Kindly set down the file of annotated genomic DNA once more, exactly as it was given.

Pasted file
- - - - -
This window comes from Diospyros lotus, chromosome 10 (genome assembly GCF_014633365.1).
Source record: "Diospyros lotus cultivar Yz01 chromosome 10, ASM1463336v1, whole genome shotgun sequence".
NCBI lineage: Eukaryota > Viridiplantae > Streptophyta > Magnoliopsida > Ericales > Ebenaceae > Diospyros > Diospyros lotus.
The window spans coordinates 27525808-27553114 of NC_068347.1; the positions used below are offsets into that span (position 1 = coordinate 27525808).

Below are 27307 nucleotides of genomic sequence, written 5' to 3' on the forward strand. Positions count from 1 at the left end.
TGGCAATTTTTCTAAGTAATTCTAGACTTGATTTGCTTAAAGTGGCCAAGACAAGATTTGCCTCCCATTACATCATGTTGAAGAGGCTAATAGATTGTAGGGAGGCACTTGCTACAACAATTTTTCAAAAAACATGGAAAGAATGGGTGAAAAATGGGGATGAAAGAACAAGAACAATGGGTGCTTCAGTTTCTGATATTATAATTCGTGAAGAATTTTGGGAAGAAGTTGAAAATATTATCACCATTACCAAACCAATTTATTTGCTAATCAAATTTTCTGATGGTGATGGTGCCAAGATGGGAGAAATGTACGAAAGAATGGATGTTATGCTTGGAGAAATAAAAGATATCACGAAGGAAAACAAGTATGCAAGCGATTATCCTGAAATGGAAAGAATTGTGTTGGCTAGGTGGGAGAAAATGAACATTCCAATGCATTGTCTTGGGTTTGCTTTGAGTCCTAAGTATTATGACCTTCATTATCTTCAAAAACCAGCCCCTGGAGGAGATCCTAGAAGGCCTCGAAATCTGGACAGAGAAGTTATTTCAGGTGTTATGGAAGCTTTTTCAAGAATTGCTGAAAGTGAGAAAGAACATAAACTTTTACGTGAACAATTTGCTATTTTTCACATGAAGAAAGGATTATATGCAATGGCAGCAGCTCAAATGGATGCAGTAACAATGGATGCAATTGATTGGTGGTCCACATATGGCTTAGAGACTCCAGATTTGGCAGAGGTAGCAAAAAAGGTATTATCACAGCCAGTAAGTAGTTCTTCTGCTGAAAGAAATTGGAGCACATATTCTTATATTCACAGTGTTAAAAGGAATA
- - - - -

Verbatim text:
This window comes from Diospyros lotus, chromosome 10 (genome assembly GCF_014633365.1).
Source record: "Diospyros lotus cultivar Yz01 chromosome 10, ASM1463336v1, whole genome shotgun sequence".
NCBI lineage: Eukaryota > Viridiplantae > Streptophyta > Magnoliopsida > Ericales > Ebenaceae > Diospyros > Diospyros lotus.
The window spans coordinates 27525808-27553114 of NC_068347.1; the positions used below are offsets into that span (position 1 = coordinate 27525808).

Below are 27307 nucleotides of genomic sequence, written 5' to 3' on the forward strand. Positions count from 1 at the left end.
TGGCAATTTTTCTAAGTAATTCTAGACTTGATTTGCTTAAAGTGGCCAAGACAAGATTTGCCTCCCATTACATCATGTTGAAGAGGCTAATAGATTGTAGGGAGGCACTTGCTACAACAATTTTTCAAAAAACATGGAAAGAATGGGTGAAAAATGGGGATGAAAGAACAAGAACAATGGGTGCTTCAGTTTCTGATATTATAATTCGTGAAGAATTTTGGGAAGAAGTTGAAAATATTATCACCATTACCAAACCAATTTATTTGCTAATCAAATTTTCTGATGGTGATGGTGCCAAGATGGGAGAAATGTACGAAAGAATGGATGTTATGCTTGGAGAAATAAAAGATATCACGAAGGAAAACAAGTATGCAAGCGATTATCCTGAAATGGAAAGAATTGTGTTGGCTAGGTGGGAGAAAATGAACATTCCAATGCATTGTCTTGGGTTTGCTTTGAGTCCTAAGTATTATGACCTTCATTATCTTCAAAAACCAGCCCCTGGAGGAGATCCTAGAAGGCCTCGAAATCTGGACAGAGAAGTTATTTCAGGTGTTATGGAAGCTTTTTCAAGAATTGCTGAAAGTGAGAAAGAACATAAACTTTTACGTGAACAATTTGCTATTTTTCACATGAAGAAAGGATTATATGCAATGGCAGCAGCTCAAATGGATGCAGTAACAATGGATGCAATTGATTGGTGGTCCACATATGGCTTAGAGACTCCAGATTTGGCAGAGGTAGCAAAAAAGGTATTATCACAGCCAGTAAGTAGTTCTTCTGCTGAAAGAAATTGGAGCACATATTCTTATATTCACAGTGTTAAAAGGAATA